Mike Katzif

Italian composer Daniele Luppi's first noteworthy work in America has been heard millions of times over. The Los Angeles-based Luppi arranged Gnarls Barkley's ubiquitous "Crazy" in 2005. But it's fair to say Luppi's name first popped up on radars with his ambitious 2011 project with Danger Mouse, Rome, which painstakingly blended the widescreen orchestral landscapes of Ennio Morricone's evocative Spaghetti Western scores, with funky exploitation flick grooves — and the vocal talents of Jack White and Norah Jones.

Review: Bully, 'Losing'

Oct 12, 2017

Note: NPR's First Listen audio comes down after the album is released. However, you can still listen with the Spotify or Apple Music playlist at the bottom of the page.

Note: NPR's First Listen audio comes down after the album is released. However, you can still listen with the Spotify or Apple Music playlist at the bottom of the page.

Note: NPR's First Listen audio comes down after the album is released. However, you can still listen with the Spotify or Apple Music playlist at the bottom of the page.

At one point or another, we've all wondered what we'd be doing if we had made different choices. For most people, life rarely goes in a straight line; rather, it's made up of detours and false starts that help us collect experiences or lead to unforeseen opportunities. Take Madeline Kenney, who took a fascinatingly circuitous path before arriving at making music: She earned a degree in neuroscience, she initially moved from Seattle to the Bay Area to pursue a career as a professional baker, she painted and practiced modern dance — all while nannying to pay the bills.

Note: NPR's First Listen audio comes down after the album is released. However, you can still listen with the Spotify or Apple Music playlist at the bottom of the page.

Note: NPR's First Listen audio comes down after the album is released. However, you can still listen with the Spotify or Apple Music playlist at the bottom of the page.

Note: NPR's First Listen audio comes down after the album is released. However, you can still listen with the Spotify or Apple Music playlist at the bottom of the page.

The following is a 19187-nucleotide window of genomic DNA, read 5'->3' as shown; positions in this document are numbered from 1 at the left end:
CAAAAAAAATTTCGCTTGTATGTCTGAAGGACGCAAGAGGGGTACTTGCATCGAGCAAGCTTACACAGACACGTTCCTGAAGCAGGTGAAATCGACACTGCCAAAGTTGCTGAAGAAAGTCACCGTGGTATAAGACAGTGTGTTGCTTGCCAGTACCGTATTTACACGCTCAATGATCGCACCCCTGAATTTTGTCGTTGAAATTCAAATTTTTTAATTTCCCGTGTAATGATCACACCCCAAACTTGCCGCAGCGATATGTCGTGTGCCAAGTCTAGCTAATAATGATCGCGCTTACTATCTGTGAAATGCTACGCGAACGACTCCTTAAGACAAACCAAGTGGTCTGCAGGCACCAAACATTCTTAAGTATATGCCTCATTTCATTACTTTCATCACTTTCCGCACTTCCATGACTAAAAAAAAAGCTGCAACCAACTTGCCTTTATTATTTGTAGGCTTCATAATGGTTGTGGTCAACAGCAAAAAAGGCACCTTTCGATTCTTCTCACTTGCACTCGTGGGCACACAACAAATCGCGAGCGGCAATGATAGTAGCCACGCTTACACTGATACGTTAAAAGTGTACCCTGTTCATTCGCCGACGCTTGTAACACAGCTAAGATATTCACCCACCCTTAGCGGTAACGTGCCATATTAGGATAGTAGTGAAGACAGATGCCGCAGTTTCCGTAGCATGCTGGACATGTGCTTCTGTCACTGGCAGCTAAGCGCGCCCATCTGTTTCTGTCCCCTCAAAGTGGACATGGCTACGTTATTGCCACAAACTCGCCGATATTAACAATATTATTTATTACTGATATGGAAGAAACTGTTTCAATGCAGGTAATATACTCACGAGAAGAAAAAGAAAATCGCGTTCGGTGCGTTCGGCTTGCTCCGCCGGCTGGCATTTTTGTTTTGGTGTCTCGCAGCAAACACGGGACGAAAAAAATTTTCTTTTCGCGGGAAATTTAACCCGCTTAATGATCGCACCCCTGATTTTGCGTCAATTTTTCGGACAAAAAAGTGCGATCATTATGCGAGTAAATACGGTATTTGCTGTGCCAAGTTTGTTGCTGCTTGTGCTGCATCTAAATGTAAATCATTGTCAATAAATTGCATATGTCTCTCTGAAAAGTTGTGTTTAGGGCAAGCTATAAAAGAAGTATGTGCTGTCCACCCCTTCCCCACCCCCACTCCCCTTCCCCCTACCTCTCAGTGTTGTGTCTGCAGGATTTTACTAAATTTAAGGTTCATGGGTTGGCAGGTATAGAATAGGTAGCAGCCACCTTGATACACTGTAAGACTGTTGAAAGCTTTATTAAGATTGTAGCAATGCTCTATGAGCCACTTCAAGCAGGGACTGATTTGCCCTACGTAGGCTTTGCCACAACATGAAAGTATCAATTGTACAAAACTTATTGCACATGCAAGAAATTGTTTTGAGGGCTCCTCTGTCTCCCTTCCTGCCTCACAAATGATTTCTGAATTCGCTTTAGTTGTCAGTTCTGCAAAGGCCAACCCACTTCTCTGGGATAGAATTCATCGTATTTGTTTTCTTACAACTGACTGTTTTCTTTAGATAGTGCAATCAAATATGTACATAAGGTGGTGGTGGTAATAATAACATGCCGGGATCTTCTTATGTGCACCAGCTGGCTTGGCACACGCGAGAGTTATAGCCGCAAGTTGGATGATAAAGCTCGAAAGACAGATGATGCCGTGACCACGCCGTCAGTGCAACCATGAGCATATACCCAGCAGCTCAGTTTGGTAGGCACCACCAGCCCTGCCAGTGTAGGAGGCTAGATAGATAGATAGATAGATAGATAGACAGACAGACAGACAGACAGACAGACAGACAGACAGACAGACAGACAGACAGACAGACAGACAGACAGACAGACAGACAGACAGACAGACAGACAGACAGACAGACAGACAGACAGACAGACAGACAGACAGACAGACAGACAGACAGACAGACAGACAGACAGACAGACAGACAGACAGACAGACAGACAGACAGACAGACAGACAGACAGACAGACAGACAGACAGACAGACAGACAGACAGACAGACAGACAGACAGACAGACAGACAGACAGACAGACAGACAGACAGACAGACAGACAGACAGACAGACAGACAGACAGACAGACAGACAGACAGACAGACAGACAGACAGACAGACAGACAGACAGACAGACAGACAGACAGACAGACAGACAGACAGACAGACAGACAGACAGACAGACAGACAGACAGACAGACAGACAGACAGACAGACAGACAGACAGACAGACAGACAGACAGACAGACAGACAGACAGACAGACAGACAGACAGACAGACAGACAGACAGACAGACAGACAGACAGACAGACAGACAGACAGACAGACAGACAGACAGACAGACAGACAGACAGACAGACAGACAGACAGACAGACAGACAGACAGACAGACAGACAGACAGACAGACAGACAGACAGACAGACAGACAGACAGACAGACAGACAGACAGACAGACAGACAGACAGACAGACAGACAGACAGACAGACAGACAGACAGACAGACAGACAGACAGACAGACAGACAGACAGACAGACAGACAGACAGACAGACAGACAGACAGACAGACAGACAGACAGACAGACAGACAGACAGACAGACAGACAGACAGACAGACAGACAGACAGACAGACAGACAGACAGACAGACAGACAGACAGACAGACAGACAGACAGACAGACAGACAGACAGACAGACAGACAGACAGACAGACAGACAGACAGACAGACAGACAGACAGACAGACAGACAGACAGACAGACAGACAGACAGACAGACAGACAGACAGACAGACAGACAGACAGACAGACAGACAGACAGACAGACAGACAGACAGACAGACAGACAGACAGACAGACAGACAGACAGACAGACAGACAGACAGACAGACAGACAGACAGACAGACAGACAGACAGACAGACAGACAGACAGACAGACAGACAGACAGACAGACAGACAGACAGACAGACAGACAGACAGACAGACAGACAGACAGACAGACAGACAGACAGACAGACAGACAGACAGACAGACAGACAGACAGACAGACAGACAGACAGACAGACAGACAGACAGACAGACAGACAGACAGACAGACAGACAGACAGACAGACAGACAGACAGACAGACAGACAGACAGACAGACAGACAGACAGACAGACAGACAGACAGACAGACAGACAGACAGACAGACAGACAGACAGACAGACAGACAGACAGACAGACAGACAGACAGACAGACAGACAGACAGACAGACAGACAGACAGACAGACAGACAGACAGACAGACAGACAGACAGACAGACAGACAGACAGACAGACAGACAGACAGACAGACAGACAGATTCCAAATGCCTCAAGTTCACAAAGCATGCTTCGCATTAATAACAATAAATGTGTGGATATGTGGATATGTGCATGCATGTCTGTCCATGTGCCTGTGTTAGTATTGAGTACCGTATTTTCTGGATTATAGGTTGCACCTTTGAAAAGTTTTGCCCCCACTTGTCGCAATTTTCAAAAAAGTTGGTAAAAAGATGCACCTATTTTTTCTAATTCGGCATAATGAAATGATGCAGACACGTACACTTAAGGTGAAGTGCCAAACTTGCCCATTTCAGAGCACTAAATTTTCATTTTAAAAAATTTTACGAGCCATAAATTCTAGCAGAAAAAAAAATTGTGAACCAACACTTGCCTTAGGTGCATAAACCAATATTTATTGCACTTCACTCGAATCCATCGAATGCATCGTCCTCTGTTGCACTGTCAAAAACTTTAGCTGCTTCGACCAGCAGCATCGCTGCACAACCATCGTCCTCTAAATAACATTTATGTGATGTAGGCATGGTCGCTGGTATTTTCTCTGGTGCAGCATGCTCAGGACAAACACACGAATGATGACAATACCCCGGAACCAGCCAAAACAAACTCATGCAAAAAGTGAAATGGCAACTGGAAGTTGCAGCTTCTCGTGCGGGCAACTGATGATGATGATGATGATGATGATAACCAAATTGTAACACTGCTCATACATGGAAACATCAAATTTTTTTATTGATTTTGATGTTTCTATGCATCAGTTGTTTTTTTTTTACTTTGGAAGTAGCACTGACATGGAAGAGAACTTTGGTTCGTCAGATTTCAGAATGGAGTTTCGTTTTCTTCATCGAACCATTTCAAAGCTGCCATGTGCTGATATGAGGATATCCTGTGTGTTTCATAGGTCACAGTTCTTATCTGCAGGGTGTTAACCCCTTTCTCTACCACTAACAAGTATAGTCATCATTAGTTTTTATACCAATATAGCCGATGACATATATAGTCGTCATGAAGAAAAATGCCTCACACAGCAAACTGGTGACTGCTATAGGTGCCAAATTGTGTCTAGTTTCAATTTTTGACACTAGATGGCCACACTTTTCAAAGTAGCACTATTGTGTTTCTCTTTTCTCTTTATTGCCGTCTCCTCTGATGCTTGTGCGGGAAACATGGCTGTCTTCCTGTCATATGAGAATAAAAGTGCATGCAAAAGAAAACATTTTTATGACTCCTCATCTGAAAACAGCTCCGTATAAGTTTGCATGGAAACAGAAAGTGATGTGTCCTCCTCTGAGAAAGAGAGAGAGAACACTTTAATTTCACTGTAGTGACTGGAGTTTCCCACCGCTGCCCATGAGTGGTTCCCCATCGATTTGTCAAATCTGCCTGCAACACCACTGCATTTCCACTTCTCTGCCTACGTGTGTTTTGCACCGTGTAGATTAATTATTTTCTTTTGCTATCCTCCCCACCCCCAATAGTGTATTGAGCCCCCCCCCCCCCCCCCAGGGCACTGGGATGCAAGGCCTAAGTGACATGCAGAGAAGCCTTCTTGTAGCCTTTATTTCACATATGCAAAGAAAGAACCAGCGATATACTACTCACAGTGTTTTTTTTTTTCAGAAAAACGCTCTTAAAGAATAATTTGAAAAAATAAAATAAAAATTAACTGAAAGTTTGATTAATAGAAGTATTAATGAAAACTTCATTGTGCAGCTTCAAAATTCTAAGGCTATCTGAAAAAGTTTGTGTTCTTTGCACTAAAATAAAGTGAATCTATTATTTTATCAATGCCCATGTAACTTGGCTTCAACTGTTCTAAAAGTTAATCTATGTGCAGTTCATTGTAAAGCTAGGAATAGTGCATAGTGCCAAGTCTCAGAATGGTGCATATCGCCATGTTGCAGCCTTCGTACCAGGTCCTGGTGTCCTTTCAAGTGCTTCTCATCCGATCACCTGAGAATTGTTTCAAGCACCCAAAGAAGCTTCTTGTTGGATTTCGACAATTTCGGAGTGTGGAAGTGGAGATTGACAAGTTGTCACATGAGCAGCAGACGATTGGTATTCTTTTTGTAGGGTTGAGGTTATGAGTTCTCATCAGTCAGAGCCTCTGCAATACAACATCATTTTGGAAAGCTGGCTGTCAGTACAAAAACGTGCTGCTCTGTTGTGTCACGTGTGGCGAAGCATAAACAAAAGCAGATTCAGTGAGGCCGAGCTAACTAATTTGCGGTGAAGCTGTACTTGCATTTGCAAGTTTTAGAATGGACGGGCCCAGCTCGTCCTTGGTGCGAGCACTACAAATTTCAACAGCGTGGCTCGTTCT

Note: NPR's First Listen audio comes down after the album is released. However, you can still listen with the Spotify or Apple Music playlist at the bottom of the page.

It's fun to imagine Hiccup's origin as a meet-cute story with a pop-punk twist. Hallie Bulleit and Alex Clute were first brought together to play in a made-for-TV house band, The LLC, on The Chris Gethard Show — the delightfully DIY and subversive public-access-turned-Fusion network show.

Note: NPR's First Listen audio comes down after the album is released. However, you can still listen with the Spotify or Apple Music playlist at the bottom of the page.

Note: NPR's First Listen audio comes down after the album is released. However, you can still listen with the Spotify or Apple Music playlist at the bottom of the page.

The way Melina Duterte tells the story, it was a tipsy, spur-of-the-moment decision over Thanksgiving in 2015.

Note: NPR's First Listen audio comes down after the album is released. However, you can still listen with the Spotify playlist at the bottom of the page.

In a run spanning more than 30 years, Phish has become one of rock's all-time great touring bands, thanks to dynamic live performances full of lengthy improvisations and whimsical antics. But even with 1,600-plus shows under its belt since the 1980s, the Vermont quartet still has detractors, including those who point to Phish's uneven discography. Fair or not, it's true that the group's studio output is a different beast next to countless hours of live recordings.